As with rabbits, there is a great deal of misconception associated with guinea pigs. Owing to their small size, people think guinea pigs are low maintenance pets that don’t need much room or attention, or – worse – think they are somehow disposable pets with no emotions or intelligence. This lack of knowledge and lack of research before impulsively buying a guinea pig contributes to the numbers of abandoned guinea pigs.
Guinea pig myths
Let’s start with the notion of buying a pig from a pet store. Don’t. The pet stores have one goal: to sell you things. They don’t really care if your pig is old, young, male, female, or pregnant. You need to ADOPT guinea pigs from a rescue group or shelter, where the non-pregnant females you are adopting are actually non-pregnant females. The disposition and health of the guinea pig will be honestly shared with you by the shelter staff; their goal is to find a happy placement for the guinea pigs. (If you are able to spend massive amounts of time with one guinea pig, fine, otherwise make sure you have two pigs to keep each other company).
Guinea pigs stink
Nope. Guinea pigs typically get stuck in way-too-small cages. They need large cages; about 10 square feet is the minimum recommended cage size for a pig, about three times the size of the cramped cages the pet store will sell you (see “pet stores have one goal”, above). This is why people think guinea pigs stink – they are stuck in the equivalent of a litterbox, and unless you clean it out all the time it is going to stink. Large cages are easier to keep clean!
Cage size and companionship are so very important for guinea pigs (or any creature). Think about having to live alone in a cramped cage with no room to run or play, nothing new to play with or explore, and no one to communicate with or snuggle up to – no companion for the rest of your life. Think about being doomed to a life of solitary confinement and isolation. So many small pets suffer this sad existence.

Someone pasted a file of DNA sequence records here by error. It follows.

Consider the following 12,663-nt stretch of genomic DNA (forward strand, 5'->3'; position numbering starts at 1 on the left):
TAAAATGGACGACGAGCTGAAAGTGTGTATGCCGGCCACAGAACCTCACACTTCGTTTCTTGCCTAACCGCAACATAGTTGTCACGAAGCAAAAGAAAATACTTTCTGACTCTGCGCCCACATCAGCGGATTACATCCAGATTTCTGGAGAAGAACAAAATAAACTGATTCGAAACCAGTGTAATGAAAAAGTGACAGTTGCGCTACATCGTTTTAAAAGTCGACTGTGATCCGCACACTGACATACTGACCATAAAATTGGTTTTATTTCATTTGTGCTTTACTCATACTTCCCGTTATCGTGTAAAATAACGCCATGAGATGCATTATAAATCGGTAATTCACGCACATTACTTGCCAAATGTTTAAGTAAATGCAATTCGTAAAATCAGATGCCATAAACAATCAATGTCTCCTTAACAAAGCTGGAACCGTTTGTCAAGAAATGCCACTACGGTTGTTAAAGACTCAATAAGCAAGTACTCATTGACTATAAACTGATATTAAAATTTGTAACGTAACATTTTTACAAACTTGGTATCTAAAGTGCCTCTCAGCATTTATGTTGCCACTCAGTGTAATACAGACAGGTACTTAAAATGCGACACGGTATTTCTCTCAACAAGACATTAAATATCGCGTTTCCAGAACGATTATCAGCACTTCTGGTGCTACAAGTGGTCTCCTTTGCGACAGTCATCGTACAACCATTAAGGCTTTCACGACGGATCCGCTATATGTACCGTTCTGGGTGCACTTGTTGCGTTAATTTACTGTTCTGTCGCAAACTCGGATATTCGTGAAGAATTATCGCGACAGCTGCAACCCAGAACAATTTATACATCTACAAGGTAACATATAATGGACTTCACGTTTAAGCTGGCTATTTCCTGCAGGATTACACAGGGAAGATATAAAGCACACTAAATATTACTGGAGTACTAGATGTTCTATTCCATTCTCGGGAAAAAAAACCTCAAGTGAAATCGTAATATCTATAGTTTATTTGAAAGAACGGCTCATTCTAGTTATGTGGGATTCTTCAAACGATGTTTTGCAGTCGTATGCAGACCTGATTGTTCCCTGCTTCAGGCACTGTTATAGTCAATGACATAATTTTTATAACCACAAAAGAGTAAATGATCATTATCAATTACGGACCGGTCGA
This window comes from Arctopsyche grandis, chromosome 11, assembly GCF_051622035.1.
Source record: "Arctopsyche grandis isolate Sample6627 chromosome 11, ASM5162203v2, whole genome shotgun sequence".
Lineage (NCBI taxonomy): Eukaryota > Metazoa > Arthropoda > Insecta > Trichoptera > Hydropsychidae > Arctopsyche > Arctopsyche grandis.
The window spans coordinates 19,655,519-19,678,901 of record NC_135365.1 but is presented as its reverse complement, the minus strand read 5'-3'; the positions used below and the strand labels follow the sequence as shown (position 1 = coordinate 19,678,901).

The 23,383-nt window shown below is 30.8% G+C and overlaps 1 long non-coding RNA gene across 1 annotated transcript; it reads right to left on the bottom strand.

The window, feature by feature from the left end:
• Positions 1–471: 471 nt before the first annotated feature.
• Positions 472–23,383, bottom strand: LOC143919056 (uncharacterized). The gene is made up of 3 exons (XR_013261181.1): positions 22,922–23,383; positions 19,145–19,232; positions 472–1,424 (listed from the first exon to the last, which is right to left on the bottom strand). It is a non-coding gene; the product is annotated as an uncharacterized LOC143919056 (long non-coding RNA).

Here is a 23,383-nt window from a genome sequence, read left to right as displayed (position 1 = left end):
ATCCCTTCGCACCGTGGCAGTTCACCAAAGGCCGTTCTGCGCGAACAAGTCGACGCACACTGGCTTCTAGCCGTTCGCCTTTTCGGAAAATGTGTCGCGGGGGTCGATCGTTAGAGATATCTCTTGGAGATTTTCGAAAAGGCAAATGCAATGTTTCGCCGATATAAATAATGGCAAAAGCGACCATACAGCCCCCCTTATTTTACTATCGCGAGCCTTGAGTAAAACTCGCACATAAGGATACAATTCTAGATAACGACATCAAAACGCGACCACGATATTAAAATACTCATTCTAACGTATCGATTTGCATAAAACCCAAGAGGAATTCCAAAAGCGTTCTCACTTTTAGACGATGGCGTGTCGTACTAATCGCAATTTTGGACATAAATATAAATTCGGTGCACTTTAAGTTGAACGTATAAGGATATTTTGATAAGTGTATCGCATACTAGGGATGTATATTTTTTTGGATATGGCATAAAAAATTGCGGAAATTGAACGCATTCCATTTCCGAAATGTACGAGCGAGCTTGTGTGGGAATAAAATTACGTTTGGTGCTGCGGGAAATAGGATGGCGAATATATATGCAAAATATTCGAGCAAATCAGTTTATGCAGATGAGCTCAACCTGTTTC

Guinea pigs are low maintenance pets
Nope. Guinea pigs need to have fresh produce on a daily basis – this means visiting the grocery store or farm market twice a week. Every week.
Guinea pigs need special bedding, quality timothy hay, and quality guinea pig chow. These items may or may not be available at your local pet store. Guinea pigs need their fresh produce twice daily, they need their hay and water bottles refreshed daily, their cages partially cleaned every other day, and a thorough cage cleaning weekly. They need an hour of out of cage time MINIMUM every day. You need to make sure they have a safe place to play out of their cage, and must clean up after their floor time. This goes on day in, day out, every week, every month, year after year. It’s a lot of work even for a motivated adult.
A guinea pig is a great starter pet for a kid
Reread the above paragraph.
The child will learn responsibility by caring for the guinea pig
Did you not reread the paragraph? No child is going to be able to keep up with all that, and any lapse in care means the guinea pig is going to suffer. Children need to learn responsibility but not at the expense of a guinea pig or any other living creature. And what happens when the child does NOT keep up with the care of the pet? Does the pet get dumped at the nearest shelter? All too often, it does (see Lucky the hamster’s story).
Please do not equate size with ease-of-maintenance. Please do not buy a guinea pig from a breeder or pet store, there are so many in shelters that need and deserve loving homes. Guinea pigs are charming, vocal pets with wonderful, cheerful personalities. They are intelligent, loving creatures who deserve happy lives – please do your research and think over your decision carefully before adopting a pig.
Cupid (see photos) is available for adoption! Currently living at the Humane Society of Greater Dayton,
Cupid is a year-old little guy seeking companionship and a forever home.
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